Last May I thought I had found “75 percent of the missing women in China,” but new research done by Ming-Jen Lin and Ming-Ching Luoh at National Taiwan University seems to have cast serious doubt on Emily Oster’s work. As a result, those women are now missing again.
Here is the abstract of Lin and Luoh’s paper:
Using novel data from the National Hepatitis B Immunization Program in Taiwan, this study attempts to contribute to this issue by investigating three million births in Taiwan and the HBsAg status of the mothers at the time of the pregnancy. We demonstrate that the marginal probability of an HBsAg(+) mother having a male birth is only 0.0025. … Given that 15 percent of all mothers are infected with HBV, the disease can only raise the sex ratio from a baseline of 105 to 105.165. We therefore conclude that the effect of HBV mothers on sex ratio among their offspring is minimal, and hence can account for only a small portion of the case of missing women.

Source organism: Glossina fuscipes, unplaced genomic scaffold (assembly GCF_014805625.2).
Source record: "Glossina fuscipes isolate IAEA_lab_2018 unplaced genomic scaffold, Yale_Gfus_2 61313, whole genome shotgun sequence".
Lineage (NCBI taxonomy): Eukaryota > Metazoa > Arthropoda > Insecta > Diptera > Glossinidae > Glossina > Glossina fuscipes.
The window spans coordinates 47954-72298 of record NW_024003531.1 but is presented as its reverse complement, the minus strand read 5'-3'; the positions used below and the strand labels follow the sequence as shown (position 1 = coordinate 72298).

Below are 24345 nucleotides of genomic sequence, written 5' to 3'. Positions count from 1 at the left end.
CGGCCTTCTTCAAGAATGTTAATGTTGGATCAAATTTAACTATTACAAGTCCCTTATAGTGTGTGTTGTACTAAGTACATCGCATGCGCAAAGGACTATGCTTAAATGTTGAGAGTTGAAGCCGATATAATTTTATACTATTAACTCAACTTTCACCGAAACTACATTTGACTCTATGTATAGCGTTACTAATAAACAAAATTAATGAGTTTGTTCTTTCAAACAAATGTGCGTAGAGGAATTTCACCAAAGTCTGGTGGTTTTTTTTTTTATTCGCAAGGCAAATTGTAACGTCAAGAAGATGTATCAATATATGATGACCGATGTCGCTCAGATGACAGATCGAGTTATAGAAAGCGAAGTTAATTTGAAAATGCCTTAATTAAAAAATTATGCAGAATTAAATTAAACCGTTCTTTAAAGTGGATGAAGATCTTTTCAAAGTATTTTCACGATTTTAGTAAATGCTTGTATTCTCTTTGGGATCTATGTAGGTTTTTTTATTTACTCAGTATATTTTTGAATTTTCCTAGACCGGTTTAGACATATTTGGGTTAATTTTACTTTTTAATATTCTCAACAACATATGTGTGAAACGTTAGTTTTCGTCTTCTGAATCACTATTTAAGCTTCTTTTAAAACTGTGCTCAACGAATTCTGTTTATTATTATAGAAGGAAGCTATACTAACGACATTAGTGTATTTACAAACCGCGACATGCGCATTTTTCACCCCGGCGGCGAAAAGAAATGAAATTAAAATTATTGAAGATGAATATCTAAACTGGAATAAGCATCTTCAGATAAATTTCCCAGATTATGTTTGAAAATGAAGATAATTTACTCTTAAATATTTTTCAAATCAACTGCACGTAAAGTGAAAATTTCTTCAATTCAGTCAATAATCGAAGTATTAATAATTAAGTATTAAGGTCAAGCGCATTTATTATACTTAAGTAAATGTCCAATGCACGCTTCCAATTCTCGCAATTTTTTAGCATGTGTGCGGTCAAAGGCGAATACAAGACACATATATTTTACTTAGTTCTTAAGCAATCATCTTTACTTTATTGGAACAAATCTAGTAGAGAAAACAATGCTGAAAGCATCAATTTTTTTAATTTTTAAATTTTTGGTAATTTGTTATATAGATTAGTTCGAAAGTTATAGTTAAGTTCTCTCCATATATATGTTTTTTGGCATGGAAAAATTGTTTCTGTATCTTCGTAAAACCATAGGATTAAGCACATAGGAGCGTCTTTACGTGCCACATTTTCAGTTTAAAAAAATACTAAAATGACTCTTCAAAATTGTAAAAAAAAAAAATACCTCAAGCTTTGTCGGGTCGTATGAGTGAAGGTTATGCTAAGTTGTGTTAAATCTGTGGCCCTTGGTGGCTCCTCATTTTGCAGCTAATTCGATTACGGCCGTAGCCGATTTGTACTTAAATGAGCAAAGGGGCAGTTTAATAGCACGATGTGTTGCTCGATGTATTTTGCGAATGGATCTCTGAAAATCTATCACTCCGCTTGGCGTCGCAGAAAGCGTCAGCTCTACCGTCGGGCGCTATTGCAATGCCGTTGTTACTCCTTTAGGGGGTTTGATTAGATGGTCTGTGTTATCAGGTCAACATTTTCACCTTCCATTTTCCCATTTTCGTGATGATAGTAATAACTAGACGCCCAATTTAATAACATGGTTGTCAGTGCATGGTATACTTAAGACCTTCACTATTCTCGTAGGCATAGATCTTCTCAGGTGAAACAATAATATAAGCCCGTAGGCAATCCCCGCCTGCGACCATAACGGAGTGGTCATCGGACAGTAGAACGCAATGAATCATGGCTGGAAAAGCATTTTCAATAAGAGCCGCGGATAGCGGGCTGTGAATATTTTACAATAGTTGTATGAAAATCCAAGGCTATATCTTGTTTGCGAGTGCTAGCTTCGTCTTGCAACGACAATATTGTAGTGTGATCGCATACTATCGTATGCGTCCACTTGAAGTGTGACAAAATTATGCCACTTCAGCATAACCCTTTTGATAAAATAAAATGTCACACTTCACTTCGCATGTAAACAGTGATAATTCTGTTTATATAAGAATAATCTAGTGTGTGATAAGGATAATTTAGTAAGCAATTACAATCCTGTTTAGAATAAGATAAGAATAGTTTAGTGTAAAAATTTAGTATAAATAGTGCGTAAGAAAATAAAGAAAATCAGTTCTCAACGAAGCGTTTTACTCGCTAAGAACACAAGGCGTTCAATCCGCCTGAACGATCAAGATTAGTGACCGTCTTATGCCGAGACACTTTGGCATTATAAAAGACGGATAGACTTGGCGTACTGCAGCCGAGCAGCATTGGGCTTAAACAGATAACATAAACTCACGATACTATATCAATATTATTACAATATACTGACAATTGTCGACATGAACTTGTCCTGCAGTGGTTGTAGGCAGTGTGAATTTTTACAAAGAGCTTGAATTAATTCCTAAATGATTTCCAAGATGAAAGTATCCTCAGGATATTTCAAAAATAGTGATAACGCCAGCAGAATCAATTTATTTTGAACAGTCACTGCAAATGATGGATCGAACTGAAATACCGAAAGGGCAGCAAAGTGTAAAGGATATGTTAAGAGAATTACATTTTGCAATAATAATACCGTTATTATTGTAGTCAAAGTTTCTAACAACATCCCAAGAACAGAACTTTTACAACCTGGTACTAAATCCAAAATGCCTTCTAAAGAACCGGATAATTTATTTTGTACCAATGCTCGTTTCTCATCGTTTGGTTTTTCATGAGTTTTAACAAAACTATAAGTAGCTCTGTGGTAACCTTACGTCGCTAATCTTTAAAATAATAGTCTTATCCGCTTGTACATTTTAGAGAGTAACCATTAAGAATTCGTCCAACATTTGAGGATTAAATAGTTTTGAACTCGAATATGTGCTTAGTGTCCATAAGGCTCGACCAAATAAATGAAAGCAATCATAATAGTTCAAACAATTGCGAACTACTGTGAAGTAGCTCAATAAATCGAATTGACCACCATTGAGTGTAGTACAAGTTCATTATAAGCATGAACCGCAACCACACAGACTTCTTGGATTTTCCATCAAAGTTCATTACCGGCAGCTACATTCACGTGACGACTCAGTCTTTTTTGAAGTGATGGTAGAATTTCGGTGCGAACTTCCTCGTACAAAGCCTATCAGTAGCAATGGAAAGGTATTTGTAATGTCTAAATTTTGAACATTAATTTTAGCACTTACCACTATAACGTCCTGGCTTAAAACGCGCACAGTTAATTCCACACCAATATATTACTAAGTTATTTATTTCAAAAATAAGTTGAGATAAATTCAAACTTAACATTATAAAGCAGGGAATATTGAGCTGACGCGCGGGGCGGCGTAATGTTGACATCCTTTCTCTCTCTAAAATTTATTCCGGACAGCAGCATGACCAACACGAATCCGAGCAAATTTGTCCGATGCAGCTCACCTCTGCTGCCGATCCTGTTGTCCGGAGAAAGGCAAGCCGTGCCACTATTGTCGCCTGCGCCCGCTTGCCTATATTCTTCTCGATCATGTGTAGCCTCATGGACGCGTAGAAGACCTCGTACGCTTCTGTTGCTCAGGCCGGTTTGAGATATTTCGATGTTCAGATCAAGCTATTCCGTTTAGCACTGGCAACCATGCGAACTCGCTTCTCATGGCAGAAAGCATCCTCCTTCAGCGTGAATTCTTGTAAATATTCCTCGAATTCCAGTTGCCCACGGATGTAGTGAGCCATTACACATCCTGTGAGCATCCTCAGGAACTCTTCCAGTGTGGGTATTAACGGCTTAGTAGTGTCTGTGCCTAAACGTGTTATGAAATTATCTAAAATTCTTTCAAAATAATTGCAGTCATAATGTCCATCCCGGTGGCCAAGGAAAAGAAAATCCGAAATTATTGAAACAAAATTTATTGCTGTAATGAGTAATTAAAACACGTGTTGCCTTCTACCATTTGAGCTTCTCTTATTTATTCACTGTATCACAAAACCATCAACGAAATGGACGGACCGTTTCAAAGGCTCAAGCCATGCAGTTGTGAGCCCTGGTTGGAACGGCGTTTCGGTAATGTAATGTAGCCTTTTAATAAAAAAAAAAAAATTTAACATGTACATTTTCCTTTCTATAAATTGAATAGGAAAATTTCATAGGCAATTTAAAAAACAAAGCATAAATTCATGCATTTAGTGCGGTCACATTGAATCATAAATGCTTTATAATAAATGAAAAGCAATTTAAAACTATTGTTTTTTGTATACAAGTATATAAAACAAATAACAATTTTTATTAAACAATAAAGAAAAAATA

Ming-Jen Lin was a student of Freakonomics author Steven Levitt at Chicago.